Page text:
“Know Thy Self” – what is probably the most important and most famous philosophical statements in the history of man, written by Socrates. Socrates believed that his fellow citizens were going through life without taking a look at themselves, what they were doing, or why they were doing it. They would do things, and do them the way that they did them, simply because they had always been doing it, or because they were told to, by people who were equally unaware of their own blindness.
Today I uncovered why I need to have these moments of epiphanies – although one of the reasons is to gain knowledge and understanding, it’s not the main reason…the main reason is due to fear – the fear of being blind; and not only blind, but blind to your own blindness. If you take a look back at what I now know as my first moment of epiphany, you will see that what was gained was self-awareness. I cringe at what my life would be like and what kind of person I would be like now if that realization had not occurred as it did, as early as it did in my life.
The deep fear that I have at my core is that there is some kind of window of opportunity. Just like children easily learning a second language when they are very young, discoveries like this are probably easier when you are younger. On the flipside of this, learning new languages when you are older is harder than it would have been had you attempted to learn the language when you were young. If I look at what my life might have been like if that first moment of epiphany, that first, huge, important step hadn’t occurred and cringe, I look at what huge realizations I might be missing if I don’t strive for them.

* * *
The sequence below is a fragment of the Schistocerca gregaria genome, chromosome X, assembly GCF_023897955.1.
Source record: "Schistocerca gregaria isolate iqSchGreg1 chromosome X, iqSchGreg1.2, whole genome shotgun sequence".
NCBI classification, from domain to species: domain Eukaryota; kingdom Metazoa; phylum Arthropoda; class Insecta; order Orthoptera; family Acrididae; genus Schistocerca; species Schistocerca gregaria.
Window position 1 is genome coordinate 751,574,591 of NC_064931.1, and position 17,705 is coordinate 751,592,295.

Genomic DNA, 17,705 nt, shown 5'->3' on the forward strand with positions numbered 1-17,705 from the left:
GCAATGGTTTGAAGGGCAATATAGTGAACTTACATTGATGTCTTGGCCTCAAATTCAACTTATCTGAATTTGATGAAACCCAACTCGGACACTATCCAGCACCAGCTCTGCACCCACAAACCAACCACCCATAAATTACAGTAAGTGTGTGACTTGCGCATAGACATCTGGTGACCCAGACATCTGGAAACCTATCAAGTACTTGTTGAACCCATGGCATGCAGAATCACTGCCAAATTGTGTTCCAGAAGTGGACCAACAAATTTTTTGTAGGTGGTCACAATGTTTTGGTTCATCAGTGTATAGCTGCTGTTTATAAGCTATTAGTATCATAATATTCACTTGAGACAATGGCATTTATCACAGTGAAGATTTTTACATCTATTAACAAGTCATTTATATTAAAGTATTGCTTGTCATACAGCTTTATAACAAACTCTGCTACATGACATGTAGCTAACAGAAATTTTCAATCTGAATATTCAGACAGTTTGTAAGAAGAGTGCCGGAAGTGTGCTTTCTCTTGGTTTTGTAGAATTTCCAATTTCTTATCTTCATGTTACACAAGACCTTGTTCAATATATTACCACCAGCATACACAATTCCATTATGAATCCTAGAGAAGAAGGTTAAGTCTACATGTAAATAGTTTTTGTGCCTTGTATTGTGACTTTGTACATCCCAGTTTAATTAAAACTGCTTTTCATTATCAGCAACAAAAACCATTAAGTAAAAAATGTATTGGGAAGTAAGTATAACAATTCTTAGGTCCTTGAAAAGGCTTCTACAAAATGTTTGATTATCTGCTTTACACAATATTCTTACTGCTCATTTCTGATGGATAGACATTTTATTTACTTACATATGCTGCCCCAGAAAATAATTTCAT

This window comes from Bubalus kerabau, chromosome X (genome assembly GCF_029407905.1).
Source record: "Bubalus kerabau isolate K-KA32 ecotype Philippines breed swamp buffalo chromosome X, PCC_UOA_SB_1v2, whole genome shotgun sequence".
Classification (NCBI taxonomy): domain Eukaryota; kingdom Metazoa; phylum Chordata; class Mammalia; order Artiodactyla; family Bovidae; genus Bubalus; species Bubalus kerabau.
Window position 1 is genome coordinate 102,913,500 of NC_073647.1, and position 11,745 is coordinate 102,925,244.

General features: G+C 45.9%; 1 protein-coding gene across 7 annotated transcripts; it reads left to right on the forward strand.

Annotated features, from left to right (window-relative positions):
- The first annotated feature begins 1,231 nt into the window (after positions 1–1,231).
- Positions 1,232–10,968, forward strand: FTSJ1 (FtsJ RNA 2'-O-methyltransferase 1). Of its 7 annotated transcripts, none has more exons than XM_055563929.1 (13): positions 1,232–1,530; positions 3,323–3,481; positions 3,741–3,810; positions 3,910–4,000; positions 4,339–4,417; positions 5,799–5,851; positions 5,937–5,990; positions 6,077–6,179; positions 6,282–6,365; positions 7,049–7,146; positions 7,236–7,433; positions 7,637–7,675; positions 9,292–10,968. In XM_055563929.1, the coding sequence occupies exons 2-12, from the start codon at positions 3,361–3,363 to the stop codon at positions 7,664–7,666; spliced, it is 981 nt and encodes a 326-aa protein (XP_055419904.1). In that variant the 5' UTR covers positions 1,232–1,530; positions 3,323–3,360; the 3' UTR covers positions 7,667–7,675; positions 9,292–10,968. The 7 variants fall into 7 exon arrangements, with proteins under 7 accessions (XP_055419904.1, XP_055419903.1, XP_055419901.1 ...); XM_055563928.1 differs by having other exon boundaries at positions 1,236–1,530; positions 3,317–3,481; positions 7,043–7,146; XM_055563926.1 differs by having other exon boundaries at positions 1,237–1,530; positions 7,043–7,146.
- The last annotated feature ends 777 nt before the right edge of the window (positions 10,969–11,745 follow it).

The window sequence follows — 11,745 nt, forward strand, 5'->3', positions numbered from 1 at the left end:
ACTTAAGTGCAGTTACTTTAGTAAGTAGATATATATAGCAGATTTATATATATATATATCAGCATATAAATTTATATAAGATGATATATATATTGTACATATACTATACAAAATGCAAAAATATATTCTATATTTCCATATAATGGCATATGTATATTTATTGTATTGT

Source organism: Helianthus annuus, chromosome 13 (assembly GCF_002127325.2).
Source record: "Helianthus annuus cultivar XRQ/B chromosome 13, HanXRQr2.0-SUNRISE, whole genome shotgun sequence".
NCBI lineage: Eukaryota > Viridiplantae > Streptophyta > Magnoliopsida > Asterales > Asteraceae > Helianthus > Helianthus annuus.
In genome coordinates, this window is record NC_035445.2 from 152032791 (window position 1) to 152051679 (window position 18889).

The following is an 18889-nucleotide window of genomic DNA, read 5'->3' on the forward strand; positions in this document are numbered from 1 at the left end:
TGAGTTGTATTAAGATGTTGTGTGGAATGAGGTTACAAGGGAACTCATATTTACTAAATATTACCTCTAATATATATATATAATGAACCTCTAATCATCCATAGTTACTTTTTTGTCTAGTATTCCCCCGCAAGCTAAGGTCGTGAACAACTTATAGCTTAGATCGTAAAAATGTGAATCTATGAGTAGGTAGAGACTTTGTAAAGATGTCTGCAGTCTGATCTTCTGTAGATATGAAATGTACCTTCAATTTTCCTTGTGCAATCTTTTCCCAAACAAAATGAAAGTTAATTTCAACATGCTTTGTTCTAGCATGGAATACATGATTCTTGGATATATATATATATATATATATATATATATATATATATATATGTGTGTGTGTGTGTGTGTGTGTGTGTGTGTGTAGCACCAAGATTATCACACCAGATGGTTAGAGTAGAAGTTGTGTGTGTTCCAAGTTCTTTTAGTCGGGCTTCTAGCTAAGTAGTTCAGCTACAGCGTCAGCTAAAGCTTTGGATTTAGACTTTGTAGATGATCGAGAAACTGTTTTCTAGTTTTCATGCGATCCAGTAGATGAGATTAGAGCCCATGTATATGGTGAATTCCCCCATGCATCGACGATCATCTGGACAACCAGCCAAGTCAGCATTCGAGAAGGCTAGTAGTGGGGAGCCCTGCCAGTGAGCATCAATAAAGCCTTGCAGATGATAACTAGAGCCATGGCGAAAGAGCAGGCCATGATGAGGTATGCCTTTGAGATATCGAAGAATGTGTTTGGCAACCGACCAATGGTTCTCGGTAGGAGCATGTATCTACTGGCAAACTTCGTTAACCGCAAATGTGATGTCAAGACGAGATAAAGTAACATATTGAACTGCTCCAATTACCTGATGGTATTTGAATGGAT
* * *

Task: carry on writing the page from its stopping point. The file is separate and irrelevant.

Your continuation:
The fear is that if I don’t analyze, and instead let life fly by, I will never reach my full potential. Just as I would have been different had that first moment of epiphany had occurred, I may end up being a lesser being that what I could be if I miss an opportunity to gain wisdom and understanding in the future.
My whole life, in the back of my mind, for some reason I’ve always had this expectation of a moment some day in which something will be said, something will happen, or something will be done that will make everything fall into place. I thought about why this might be today, and what might have put this strange expectation into my mind, when I realized all of what you’ve just read above.
If I gained self-awareness the first time it happened, what might I gain the next time I have a moment of epiphany? What if I don’t hear those few words on the radio that start me thinking on a train of thought that will eventually lead me to wonderful and sudden understanding?
In a final thought, I want to say that just like concepts, when I have moments of epiphany and suddenly come to understand something, in a flash of realization, everything in my memory to which the new piece of knowledge that has been obtained can apply to flashes into my mind, and suddenly things make sense. When I realized that Mr. Graham was just a person instead of a godlike grown-up authority figure, I suddenly saw people for who and what they were…the principle wasn’t necessarily smart, she just had a really big desk! Teachers, adults, grown-ups, could all be wrong, just like me.
“I think, therefore I am“- Rene Descartes